Hot Nuclear War

It is unlikely that the commander of a nuclear ship will someday say, “We’ll destroy the world,” and then have it happen. But, sincerely, the fact of THAT even being a possibility is enough to ask just what we are doing about nuclear arms. And what is being done? NOTHING.

The situation today is much worse than in the past. Far beyond Vladimir Putin or Donald Trump waking up with the desire to eat a mushroom cloud for breakfast, both countries have attack plans — the U.S. has an official protocol of striking first under specific circumstances — just to keep the numerical advantage over the enemy nation.

If you launch a first strike, or if you respond to the nuclear attack of someone else, the process should be speedy, since a delay could mean the complete annihilation of your nation or your ability to counter-attack. So, if one side were inclined to attack, or if it erroneously perceives an enemy threat, there would be sufficient motive to deal a mortal blow to an opponent before it can respond.

It is impossible not to reach a catastrophic conclusion if we bring together the statements of the ex-director of the Strategic Command, General Lee Butler, who warns that it is a “miracle the world has escaped the Cold War without nuclear disasters”; the frequency of potential “accidents” that could detonate an exterminating war; and the reduction in processes for launching a weapon — Russia specifically adopted remote controls in Moscow that circumvent the chain of command to launch missiles in Siberia in less than 20 seconds. If we take a rational approach, we should fervently pray that Trump and Putin are united by strong ties of corruption, that would make a threat of nuclear war less likely.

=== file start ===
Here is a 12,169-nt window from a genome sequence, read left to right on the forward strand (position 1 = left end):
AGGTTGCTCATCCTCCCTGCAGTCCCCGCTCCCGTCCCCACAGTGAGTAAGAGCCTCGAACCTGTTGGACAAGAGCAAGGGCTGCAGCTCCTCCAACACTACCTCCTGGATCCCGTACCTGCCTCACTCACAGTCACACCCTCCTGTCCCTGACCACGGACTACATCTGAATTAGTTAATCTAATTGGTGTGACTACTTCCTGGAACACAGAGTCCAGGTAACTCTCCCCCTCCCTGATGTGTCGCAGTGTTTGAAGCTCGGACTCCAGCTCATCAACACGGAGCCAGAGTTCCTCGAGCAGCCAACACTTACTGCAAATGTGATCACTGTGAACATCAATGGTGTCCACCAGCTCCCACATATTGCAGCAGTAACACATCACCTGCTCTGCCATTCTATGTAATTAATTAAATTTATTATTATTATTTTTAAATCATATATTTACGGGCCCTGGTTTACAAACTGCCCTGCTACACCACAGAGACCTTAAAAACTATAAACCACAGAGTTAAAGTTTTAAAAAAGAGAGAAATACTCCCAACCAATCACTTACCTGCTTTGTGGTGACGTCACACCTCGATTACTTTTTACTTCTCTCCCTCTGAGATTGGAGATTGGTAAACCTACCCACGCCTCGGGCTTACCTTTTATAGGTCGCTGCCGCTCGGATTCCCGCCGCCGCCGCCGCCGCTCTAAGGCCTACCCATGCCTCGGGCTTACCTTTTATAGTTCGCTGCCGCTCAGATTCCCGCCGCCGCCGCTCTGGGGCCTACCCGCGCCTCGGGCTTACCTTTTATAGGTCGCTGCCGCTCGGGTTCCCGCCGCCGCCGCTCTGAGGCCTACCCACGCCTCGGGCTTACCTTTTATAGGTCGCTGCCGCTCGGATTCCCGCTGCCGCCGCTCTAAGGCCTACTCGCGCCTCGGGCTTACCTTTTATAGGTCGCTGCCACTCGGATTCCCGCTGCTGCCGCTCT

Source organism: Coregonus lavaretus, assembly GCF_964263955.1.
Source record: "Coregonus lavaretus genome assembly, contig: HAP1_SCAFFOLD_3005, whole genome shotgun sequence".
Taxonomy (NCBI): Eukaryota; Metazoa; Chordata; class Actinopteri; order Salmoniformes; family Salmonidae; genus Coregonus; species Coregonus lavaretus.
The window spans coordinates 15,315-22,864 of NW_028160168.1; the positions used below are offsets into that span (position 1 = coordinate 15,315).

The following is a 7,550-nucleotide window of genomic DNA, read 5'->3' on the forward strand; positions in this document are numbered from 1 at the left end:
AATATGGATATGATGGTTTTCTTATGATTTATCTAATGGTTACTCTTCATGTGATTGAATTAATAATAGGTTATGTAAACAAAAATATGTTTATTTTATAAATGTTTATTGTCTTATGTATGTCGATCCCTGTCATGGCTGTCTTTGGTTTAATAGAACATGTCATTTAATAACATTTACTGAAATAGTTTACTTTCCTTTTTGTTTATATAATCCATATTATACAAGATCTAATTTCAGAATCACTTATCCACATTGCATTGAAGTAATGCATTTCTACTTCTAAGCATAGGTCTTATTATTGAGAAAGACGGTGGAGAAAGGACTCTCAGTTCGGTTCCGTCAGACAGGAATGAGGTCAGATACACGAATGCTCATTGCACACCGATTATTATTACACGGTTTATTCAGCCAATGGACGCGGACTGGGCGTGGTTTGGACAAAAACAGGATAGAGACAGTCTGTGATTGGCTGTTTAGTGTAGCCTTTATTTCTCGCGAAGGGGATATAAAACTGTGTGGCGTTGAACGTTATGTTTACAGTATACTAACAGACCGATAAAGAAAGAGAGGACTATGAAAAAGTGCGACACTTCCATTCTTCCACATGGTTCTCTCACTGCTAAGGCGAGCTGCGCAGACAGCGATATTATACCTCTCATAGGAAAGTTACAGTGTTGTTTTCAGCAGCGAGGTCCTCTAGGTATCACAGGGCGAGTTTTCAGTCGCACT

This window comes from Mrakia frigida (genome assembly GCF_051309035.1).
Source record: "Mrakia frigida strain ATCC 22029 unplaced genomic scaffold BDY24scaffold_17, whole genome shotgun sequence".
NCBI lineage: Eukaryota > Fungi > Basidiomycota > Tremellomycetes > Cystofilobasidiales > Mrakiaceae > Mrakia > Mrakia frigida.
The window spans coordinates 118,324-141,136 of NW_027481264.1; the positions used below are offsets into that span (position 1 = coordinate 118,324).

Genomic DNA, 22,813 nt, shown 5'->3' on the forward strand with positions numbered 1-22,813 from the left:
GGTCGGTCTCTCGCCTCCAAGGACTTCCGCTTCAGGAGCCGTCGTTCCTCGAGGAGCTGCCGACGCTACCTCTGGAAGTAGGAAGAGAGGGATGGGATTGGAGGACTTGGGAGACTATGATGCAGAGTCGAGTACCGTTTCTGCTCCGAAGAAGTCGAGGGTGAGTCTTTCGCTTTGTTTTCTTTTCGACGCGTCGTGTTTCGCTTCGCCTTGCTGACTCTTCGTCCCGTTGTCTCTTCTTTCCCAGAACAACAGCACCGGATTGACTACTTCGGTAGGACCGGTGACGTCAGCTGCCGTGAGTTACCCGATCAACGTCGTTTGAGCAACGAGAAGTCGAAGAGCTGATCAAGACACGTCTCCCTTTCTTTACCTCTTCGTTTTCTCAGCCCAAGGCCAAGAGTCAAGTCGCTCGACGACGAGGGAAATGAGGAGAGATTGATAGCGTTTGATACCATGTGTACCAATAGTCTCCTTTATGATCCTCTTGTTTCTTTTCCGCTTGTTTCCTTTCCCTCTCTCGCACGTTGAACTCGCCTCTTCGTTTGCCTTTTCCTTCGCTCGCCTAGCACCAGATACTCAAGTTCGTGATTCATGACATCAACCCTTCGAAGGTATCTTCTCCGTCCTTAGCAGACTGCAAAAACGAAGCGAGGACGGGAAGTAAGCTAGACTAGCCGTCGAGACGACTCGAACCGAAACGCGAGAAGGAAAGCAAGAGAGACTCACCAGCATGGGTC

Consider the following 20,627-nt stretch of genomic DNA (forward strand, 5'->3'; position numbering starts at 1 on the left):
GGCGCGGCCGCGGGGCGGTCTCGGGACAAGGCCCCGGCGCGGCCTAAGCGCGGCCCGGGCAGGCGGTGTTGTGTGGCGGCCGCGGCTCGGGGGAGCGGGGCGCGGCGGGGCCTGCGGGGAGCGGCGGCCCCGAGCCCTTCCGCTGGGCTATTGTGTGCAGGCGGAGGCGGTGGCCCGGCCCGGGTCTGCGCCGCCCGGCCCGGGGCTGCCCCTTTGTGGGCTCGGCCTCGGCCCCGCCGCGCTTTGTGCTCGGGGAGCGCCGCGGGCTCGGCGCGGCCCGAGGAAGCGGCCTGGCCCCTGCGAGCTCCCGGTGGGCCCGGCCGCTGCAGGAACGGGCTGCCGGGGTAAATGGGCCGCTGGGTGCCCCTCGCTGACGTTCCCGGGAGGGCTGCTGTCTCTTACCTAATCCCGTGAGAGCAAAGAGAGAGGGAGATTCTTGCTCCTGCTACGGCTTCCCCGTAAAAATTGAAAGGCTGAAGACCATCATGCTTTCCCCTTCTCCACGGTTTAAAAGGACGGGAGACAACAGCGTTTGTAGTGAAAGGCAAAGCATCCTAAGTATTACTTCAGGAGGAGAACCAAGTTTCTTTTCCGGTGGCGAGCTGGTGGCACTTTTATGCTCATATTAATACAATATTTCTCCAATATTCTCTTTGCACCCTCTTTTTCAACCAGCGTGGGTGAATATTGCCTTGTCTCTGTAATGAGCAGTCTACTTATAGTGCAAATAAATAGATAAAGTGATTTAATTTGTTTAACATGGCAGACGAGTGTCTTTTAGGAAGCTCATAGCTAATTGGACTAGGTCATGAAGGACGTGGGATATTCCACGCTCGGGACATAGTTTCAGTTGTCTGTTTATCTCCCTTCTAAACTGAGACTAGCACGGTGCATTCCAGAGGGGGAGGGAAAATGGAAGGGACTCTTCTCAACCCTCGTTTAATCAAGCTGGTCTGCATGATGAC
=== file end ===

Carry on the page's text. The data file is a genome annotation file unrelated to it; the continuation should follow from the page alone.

During the Cold War, the U.S. and Russia established controls and opened communication after the Cuban missile crisis to ensure that a moment of stupidity or misunderstanding didn’t finish off humanity. After that, with the appearance of peace, these measures were abandoned. At that time, American leaders respected Russia and acknowledged the country’s sphere of control. Now they want Russia to kneel and submit obediently everywhere — Syria and the Ukraine are examples.

Former U.S. Secretary of Defense William Perry mentioned that “today, the danger of a nuclear catastrophe is greater than during the Cold War and the majority of people are happily unaware of that danger.” Daniel Ellsberg, the political analyst responsible for leaking the Pentagon Papers and nuclear planner in the ‘60s also revealed that before any conflict with the Soviet Union, the United States would have immediately launched a first strike at the USSR and at China, killing in this first effort about 600 million people, according to the Pentagon’s calculations.

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